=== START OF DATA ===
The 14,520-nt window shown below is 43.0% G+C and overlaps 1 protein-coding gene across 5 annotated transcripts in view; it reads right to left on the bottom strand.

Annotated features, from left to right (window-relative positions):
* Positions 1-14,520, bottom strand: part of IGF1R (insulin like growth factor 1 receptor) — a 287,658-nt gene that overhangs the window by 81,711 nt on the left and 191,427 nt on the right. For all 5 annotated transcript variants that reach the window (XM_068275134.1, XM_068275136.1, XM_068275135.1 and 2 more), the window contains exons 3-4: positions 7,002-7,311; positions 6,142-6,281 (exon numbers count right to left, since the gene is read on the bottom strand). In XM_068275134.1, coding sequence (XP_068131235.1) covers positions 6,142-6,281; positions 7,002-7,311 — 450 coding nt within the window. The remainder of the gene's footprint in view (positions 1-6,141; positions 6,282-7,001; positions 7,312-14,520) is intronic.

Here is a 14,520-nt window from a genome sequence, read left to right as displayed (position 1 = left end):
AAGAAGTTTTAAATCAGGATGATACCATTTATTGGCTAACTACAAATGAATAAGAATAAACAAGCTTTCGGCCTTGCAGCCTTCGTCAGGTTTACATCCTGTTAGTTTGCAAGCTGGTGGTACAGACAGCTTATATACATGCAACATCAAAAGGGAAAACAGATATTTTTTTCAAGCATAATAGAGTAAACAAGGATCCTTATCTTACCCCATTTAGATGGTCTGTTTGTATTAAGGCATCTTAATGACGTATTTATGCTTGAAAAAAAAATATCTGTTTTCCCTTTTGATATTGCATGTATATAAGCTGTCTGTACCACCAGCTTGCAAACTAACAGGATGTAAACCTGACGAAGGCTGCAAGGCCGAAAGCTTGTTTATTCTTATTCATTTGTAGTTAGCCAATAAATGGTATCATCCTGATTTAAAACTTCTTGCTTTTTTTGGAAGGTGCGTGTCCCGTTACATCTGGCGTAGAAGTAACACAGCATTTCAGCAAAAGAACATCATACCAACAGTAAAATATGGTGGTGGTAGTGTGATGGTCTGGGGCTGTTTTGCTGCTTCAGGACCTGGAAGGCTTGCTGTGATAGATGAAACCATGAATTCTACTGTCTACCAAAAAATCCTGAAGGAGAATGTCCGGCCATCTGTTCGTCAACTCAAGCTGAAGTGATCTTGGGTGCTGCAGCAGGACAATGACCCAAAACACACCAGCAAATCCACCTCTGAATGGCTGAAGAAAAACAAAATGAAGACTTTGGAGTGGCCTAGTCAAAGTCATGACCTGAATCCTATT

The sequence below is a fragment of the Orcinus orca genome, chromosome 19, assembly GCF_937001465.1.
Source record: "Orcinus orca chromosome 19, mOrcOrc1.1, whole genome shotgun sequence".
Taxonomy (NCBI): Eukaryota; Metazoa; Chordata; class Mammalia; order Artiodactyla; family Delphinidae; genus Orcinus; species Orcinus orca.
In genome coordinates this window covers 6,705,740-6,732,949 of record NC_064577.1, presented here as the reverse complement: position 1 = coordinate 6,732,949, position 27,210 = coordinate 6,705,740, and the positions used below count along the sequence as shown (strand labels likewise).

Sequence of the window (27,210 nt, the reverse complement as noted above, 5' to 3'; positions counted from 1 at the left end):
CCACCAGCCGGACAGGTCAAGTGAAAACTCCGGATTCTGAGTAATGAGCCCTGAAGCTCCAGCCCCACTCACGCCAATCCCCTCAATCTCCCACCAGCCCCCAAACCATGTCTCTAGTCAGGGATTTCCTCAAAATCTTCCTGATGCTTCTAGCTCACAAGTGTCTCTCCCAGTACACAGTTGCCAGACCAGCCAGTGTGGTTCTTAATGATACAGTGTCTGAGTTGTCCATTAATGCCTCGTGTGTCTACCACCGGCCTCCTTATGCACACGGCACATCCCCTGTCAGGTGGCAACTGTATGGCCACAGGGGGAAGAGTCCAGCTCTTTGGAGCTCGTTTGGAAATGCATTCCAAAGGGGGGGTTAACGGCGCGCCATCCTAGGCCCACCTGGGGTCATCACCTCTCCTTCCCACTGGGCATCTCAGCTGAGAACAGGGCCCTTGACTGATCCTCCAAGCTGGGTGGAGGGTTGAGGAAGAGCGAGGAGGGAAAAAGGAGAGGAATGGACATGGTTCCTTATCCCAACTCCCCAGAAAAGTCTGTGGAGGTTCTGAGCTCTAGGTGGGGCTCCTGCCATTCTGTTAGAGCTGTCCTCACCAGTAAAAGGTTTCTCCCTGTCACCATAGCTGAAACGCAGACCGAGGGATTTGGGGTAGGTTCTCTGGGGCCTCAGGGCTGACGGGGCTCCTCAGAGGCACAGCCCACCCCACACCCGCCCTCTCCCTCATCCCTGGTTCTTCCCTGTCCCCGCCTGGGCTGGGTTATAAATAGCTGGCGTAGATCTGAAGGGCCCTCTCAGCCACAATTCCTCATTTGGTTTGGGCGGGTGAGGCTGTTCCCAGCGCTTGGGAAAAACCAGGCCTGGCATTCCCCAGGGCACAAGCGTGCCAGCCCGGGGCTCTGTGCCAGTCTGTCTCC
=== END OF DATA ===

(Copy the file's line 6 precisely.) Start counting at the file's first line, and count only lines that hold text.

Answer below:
The sequence below is a fragment of the Orcinus orca genome, chromosome 19, assembly GCF_937001465.1.